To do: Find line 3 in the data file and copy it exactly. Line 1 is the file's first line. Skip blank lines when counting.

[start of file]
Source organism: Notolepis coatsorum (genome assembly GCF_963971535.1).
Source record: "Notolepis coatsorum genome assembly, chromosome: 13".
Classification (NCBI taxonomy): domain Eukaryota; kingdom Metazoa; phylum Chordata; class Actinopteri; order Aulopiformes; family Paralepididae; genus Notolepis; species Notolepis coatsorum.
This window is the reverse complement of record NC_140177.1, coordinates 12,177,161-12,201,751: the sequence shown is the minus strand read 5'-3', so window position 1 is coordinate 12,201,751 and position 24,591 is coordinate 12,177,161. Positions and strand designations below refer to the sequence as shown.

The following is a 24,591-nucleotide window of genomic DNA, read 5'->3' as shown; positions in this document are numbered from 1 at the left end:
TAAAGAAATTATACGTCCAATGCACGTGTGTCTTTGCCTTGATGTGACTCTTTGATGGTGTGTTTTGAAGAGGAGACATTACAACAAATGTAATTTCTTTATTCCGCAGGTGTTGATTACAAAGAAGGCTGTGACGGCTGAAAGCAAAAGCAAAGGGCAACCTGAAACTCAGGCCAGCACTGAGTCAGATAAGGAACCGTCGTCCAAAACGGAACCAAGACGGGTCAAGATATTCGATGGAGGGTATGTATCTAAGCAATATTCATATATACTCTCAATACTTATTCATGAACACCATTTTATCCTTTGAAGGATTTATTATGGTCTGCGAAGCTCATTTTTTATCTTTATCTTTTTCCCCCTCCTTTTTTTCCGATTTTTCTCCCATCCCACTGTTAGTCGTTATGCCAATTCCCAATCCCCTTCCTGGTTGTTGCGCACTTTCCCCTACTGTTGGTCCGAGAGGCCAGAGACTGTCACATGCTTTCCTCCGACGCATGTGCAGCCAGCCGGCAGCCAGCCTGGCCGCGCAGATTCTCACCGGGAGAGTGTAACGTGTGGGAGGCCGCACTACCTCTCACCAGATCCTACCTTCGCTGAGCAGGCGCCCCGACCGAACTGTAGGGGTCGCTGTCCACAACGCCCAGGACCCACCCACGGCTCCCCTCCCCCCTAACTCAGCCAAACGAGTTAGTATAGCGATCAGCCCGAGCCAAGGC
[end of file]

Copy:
Classification (NCBI taxonomy): domain Eukaryota; kingdom Metazoa; phylum Chordata; class Actinopteri; order Aulopiformes; family Paralepididae; genus Notolepis; species Notolepis coatsorum.